Page:Popular Science Monthly Volume 60.djvu/145

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THE NATIONAL PHYSICAL LABORATORY.

the Reichsanstalt. Specialized schools for the training of young mechanics in the scientific side of their calling have been formed and now the majority of the leading firms retain in their permanent service one or more trained mathematicians or physicists. In this way again the importance of science to industry is recognized. I have thus noted very briefly some of the ways in which science has become identified with trade in Germany, and have indicated some of the investigations by which the staff of the Reichsanstalt and others have advanced manufactures and commerce.

Let us turn now to the other side, to some of the problems which remain unsolved, to the work which our laboratory is to do and by doing which it will realize the aims of its founders. The microscopic examination of metals was begun by Sorby in 1864. Since that date many distinguished experimenters, Andrews, Arnold, Ewing, Martens, Osmond, Roberts-Austen, Stead and others have added much to our knowledge. I am indebted to Sir W. Roberts-Austen for the slides which I am about to show you to illustrate some of the points arrived at. Professor Ewing a year ago laid before the Royal Institution the results of the experiment of Mr. Rosenhain and himself. This microscopic work has revealed to us the fact that steel must be regarded as a crystallized igneous rock. Moreover, it is capable at temperatures far below its melting point of altering its structure completely, and its mechanical and magnetic properties are intimately related to its structure. The chemical constitution of the steel may be unaltered, the amounts of carbon, silicon, manganese, etc., in the different forms remain the same, but the structure changes, and with it the properties of the steel. The figure on page 136 represents sections of the same steel polished and etched after various treatments.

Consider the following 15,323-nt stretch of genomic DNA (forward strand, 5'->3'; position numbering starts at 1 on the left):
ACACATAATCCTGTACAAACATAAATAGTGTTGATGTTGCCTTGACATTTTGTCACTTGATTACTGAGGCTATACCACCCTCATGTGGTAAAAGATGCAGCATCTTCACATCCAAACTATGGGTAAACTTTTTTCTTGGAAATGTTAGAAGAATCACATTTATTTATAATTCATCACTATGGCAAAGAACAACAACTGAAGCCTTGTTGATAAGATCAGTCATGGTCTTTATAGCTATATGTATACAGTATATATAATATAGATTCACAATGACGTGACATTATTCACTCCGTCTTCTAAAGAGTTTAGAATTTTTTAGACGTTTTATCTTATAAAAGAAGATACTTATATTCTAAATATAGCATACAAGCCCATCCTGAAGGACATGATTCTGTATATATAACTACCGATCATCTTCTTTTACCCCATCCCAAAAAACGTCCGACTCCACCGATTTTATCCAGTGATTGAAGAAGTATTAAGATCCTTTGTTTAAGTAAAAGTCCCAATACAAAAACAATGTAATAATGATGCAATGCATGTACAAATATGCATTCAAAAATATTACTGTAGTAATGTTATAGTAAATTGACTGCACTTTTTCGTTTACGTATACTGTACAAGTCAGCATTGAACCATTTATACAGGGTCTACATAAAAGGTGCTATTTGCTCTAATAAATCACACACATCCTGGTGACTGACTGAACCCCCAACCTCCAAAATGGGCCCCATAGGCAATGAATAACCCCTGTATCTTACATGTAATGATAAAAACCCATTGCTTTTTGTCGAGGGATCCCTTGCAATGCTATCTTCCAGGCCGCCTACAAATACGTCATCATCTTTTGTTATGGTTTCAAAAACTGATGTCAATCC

PSM V60 D145 Section of bad railroad rail.png
Section of Bad Rail.

The steel is a highly carbonized form, containing 1.5 per cent, of carbon. If it be cooled down from the liquid state, the temperature being read by the deflexion of a galvanometer needle in circuit with a